Great post for those of us who couldn't attend. Thanks, Trelja!
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Thanks for posting your thoughts Joe. Very entertaining to say the least and pleasant to read. Sounds like you had an overall good time and that came across in your post.
Personally, I like the Atma / KAR combo even though i think that the bass is a little loose on the KAR's. I know that not everyone always likes the same things even though we seem to agree on the Atma-sphere part of that equation being excellent.
I see that we also agree that the Legend gear is WAY, WAY, WAY under-rated. In comparison to the SS Musical Fidelity gear receiving Stereophile "Class A" ratings, i would call the "Class C" rating more of a "crime" or "dis-service" to say the least. No comparison between the two in my book.
As to your comments about the Sony demo, kind of funny how one can throw money and brand names into a room and still come up with a mess. An expensive mess at that. Just goes to show how important system synergy and working with the entire installation truly is. Sean
Great post!!! I agree with all of your thoughts.Especially the one about more rooms sounding better this year.I was so impressed with the BAT/System Audio room that I believe these will be my next purchases.Although I think I will go with the VK-500 instead of the integrated.But the integrated was oh so impressive.And as for the Joseph Audio's,they were fantastic,however a little out of my budget at this time.We went on Thursday this year and it was heaven.Almost as if we ahd the whole show to ourselves.Everyone was so friendly,not like the Saturday crowd from last year.Thanks Joe,great perspective on the show.
I am glad to hear that I wasn't the only one underwhelmed by the SACD demo. It was bad enough to hear half of Diane Krall's band in the rear speakers, but the sound was simply no good. I had though about getting an SACD player to replace my aging Pioneer PD-95, those plans have been shelved for the time being.
This was particular surprising considering that they had a lot of room treatment and used the same Manley amps that made the Joseph room the ultimate experience for me (and easy best of show vote). It may just be that Eggleston speakers and I are incompatible, I also disliked the $40k Savoy biamped with a lot of CAT tube power (a total of 64 6550s!). I also agree that those horn speakers that was playing with the Atma Sphere were horrible.
There were plenty of other high-priced disappointments (Rockport/Halcro, Krell multichannel, Pipedreams).
I also enjoyed the Legend setup. I think I like the speakers more than the amps (hard to separate them from a short demo).
The Wilson demo was a very positive surprise (those speakers take too much flak) and I liked the Tact setup a lot too.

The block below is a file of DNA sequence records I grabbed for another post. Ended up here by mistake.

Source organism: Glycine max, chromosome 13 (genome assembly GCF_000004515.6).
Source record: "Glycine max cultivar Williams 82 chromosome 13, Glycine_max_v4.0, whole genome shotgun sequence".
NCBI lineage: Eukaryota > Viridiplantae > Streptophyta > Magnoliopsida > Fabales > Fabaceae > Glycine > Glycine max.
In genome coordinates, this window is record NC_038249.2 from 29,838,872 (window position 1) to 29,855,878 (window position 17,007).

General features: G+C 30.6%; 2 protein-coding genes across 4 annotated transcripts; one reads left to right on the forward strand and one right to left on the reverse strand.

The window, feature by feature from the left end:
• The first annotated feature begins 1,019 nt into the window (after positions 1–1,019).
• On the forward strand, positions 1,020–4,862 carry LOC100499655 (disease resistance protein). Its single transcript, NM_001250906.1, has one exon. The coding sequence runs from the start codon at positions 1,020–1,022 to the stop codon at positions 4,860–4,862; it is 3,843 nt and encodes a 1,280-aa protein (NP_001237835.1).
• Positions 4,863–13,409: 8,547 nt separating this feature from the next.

Let me end on a positive note with Innersound. They played their electrostatics in a small room and still managed to get wonderful sound with inexpensive electronics. The guy played some of his own 2-microphone DAT recordings and a young female singer doing "O mio babbino caro" at a competition years ago brought me to tears (and getting that kind of emotional response is what this hobby is all about for me).
Most of the music played was mediocre. I know that exhibiters try to play music that make their equipment sound good (and you accept that the music is a bit boring because of it), but why do we get people playing uninteresting music that doesn't even sound good.
It is probably not a coincidence that the best sounding music I heard at the show were the abovementioned 2-mike DAT recording and a 1959 Armstrong recording (single Telefunken) that Jeff Joseph used as his last demo example (*). Simplicity rules!
That record (yes, vinyl) was so good that I almost felt that Joseph audio was getting an unfair advantage by using it. The speakers were great and the other music he plays sounds really good, but most people walk away from the demo dazed by the sound of that record.
Thank you for sharing your impressions. I was there on Friday as well and for the most part enjoyed my stay. I had the opportunity to speak with some of the manufacturers and found them all to be gracious. I found two presenters and their systems to be superior to the others that I had heard. I also would like to tell you that Gilbert from Blue Circle Audio was a great guy and deserves our business. I believe that he is in it for the music, not for the money. He was not showing his equipment so I cannot comment on the sound.
The two presenters and their systems were the solid state Balanced Audio Technology system and the Totem Acoustic system. The BAT room featured their integrated amplifier, their VK5SE CD player and a pair of two way monitors from a Danish company called System Audio. I was blown away by the clarity, depth, and low end of this system. The speakers are model SA2K-M and I believe that we will be hearing more about these speakers soon.
I found that the Totem Acoustic speaker room was almost as musical as the BAT room. I was very impressed with each speaker in the Totem line. They all seemed to really emotionally connect me to the music. Many different types of music were being played and they were all executed well. A speaker line worth looking into.
This was my first show. It was fun to speak with the people who I have read about in the magazines and have spoken to online. I saw people who I had purchased from and people who I had sold to. I look forward to attending more of these shows in the future.
WOW !!! Either the KAR's have been changed for the worse or something was WAY different from the show installation that i heard. As i commented before, the demo that i sat through using Atma amps and KAR speakers received a standing ovation from a crowded room !!! As i mentioned in another thread, that combo was one of the three best at Hi-Fi '99. Talk about a turn-around !!! Sean
While I hate the notion of a $175,000 system, I have to say that the Lamm, Utopia, DCS system was as good as it gets.Not spectacular sound, but just beautiful, natural sweet music with the most musical bass I have ever heard. I left this room depressed.I agree that most of the other supersystems were disappointing. And yes the Atmasphere demo drove me from the room .